Returning unused medicines is an echo of sacrifice, a ritual of solid regret. White-coated priests receive my gathered offerings with smiles, but nothing else or, perhaps, a spiritual surety so deep that it no longer ripples the surface. I wonder what they do with them. Are they added to the next communion? Or are they shelved in a vast mausoleum? Here lie lives unsustained. It is a maze not to be entered lightly, a labyrinth no-one wholly leaves, a blister-packed eternity in each proprietary step. But here it is raining lightly, gods are mere conjecture, and the placebos are all unconvincing.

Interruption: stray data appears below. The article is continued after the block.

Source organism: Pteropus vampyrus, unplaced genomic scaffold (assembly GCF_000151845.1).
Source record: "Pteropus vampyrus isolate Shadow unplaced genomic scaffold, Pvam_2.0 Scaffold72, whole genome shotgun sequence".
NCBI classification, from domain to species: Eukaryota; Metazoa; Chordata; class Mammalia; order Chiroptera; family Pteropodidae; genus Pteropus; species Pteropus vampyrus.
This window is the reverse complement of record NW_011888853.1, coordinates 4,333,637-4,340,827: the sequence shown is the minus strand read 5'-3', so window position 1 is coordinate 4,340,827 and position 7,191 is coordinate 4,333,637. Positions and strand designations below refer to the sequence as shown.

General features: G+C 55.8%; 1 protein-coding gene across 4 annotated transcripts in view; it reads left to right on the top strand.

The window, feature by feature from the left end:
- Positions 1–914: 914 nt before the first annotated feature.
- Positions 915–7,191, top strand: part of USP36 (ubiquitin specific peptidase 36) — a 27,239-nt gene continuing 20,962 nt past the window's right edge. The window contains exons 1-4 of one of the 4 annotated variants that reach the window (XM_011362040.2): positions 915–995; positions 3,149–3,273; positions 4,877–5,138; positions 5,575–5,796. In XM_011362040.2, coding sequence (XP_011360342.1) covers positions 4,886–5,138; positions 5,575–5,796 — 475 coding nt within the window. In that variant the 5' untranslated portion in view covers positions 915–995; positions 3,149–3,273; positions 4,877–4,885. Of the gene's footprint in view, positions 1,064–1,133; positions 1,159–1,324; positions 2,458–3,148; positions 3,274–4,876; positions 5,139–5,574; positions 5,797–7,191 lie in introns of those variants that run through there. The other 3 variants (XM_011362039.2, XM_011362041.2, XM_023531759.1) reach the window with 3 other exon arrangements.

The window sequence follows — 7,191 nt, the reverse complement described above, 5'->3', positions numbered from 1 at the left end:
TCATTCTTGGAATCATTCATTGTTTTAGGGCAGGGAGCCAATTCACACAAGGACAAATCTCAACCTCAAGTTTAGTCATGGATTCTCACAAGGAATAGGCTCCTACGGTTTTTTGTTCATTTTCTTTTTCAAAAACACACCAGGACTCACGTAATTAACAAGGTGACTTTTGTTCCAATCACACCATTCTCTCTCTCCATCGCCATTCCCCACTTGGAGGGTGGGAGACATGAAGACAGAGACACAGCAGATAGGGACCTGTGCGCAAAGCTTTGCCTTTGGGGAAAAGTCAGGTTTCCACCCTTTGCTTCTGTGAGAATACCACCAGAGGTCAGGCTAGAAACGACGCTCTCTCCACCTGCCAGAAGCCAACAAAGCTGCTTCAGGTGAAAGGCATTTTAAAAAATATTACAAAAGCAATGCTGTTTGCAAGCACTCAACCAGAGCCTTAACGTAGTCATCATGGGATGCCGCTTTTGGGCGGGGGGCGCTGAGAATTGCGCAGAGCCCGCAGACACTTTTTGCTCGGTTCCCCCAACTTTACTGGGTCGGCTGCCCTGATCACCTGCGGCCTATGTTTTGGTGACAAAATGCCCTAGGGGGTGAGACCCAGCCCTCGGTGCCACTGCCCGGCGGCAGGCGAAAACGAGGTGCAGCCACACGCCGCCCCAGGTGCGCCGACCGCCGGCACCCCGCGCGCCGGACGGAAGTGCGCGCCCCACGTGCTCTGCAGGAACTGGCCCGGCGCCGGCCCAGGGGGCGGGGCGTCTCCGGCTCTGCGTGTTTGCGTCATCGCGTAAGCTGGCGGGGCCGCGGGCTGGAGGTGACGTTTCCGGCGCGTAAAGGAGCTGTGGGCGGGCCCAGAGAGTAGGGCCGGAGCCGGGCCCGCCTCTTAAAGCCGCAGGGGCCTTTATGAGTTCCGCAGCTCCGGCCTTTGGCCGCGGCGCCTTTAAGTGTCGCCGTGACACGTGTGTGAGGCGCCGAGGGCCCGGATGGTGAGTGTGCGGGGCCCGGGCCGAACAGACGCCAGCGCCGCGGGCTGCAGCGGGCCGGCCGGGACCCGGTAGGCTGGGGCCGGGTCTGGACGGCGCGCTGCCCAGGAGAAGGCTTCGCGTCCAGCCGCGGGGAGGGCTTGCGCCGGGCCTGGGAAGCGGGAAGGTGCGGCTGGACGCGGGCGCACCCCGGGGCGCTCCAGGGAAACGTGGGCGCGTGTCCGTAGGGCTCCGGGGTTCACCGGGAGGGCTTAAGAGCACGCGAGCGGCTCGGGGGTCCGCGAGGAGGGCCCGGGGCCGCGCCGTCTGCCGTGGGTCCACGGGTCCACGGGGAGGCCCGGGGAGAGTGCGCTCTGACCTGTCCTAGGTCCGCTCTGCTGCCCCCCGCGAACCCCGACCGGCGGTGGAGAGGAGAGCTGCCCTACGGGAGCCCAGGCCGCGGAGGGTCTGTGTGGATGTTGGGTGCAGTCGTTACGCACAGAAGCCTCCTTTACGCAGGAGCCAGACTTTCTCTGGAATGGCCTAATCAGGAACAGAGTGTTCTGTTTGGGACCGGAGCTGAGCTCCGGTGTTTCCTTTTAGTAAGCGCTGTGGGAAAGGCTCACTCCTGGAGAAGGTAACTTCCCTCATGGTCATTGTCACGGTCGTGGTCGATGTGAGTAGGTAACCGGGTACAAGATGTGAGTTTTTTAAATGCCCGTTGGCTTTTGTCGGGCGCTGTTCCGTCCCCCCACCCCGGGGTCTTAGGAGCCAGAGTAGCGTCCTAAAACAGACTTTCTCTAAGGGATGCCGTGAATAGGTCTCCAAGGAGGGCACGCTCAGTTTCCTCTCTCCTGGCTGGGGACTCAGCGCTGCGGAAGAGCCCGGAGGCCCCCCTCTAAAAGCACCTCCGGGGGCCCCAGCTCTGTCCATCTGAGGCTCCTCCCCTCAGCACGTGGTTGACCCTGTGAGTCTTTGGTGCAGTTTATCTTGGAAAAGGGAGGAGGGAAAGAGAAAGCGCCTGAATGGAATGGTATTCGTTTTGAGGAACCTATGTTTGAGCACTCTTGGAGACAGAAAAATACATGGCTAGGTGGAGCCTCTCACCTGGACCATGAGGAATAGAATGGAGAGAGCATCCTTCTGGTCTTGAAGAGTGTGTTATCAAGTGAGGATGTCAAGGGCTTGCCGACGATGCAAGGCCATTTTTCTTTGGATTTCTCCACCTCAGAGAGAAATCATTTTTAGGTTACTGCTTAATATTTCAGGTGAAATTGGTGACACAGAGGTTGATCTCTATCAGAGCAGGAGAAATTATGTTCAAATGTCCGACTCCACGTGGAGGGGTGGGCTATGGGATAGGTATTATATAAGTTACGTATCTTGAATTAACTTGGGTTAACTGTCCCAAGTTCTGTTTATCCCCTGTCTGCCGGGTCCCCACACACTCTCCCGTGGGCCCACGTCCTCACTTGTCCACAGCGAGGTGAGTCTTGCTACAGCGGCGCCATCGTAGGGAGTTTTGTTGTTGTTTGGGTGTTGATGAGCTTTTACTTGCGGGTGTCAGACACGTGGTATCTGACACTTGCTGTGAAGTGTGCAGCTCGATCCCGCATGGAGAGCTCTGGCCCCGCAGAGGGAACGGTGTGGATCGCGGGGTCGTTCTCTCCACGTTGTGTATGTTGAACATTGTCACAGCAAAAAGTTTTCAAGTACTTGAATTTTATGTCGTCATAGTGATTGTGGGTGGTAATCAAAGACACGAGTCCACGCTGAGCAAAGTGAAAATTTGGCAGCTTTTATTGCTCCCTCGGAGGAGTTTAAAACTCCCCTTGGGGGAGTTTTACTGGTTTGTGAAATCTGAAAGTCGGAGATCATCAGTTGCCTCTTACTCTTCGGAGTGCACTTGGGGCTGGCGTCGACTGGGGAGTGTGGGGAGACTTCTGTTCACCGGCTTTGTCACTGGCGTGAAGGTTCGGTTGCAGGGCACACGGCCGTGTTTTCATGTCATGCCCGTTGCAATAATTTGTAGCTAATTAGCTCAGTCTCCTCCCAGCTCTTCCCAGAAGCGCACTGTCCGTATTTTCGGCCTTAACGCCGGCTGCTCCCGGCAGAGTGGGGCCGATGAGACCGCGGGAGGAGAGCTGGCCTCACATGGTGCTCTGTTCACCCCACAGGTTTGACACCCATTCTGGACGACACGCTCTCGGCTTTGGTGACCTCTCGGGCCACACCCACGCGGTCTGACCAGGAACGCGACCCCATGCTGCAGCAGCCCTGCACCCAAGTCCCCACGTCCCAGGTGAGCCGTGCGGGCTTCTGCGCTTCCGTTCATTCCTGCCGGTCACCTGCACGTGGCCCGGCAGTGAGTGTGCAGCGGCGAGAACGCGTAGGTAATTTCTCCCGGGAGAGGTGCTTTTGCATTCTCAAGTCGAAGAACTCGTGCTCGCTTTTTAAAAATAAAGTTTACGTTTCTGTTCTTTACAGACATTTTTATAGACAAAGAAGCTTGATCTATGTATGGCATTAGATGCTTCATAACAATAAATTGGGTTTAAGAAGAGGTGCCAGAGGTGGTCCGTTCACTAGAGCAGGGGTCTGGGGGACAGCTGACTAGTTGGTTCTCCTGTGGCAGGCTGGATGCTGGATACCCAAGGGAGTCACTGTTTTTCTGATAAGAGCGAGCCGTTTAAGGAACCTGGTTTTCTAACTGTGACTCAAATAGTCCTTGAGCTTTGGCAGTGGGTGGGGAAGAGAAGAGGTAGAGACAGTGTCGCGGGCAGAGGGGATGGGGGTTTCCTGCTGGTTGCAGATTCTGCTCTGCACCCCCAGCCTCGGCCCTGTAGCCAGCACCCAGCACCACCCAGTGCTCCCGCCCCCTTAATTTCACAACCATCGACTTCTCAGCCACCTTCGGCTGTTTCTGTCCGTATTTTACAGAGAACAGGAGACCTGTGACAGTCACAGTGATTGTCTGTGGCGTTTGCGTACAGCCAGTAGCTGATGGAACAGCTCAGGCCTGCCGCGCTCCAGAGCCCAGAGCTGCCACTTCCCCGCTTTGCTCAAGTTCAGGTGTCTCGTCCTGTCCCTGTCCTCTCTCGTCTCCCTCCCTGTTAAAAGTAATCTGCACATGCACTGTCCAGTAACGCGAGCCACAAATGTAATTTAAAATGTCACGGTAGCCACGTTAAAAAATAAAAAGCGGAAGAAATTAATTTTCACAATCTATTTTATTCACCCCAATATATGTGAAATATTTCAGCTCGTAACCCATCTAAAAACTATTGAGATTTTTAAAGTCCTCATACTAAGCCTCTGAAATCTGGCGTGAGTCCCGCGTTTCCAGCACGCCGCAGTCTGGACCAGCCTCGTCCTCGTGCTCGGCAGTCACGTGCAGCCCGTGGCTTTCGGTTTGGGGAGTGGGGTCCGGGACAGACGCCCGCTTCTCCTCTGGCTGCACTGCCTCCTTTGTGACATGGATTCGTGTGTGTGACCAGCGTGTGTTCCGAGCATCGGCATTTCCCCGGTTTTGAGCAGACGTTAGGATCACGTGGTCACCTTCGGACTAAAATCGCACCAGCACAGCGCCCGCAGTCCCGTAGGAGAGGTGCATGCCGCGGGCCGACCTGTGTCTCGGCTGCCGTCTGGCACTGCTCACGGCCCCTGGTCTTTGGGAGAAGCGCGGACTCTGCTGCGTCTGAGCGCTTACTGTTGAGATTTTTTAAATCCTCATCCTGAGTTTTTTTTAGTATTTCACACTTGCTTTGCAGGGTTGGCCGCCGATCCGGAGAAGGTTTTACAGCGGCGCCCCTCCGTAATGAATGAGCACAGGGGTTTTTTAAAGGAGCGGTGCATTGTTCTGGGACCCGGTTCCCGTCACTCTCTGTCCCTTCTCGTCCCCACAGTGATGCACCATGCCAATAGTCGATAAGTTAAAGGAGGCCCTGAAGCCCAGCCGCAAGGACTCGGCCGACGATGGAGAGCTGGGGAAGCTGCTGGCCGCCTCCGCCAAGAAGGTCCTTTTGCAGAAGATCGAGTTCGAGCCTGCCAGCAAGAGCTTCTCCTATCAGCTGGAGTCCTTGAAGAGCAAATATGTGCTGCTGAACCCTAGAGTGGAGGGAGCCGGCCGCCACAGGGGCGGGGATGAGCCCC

Oz Hardwick is a writer, photographer, music journalist, and occasional musician, based in York (UK). He has published six poetry collections, most recently The House of Ghosts and Mirrors (Valley Press, 2017), and has edited and co-edited several more, including (with Miles Salter) The Valley Press Anthology of Yorkshire Poetry, which was a National Poetry Day recommendation in 2017. His website: http://ozhardwick.co.uk.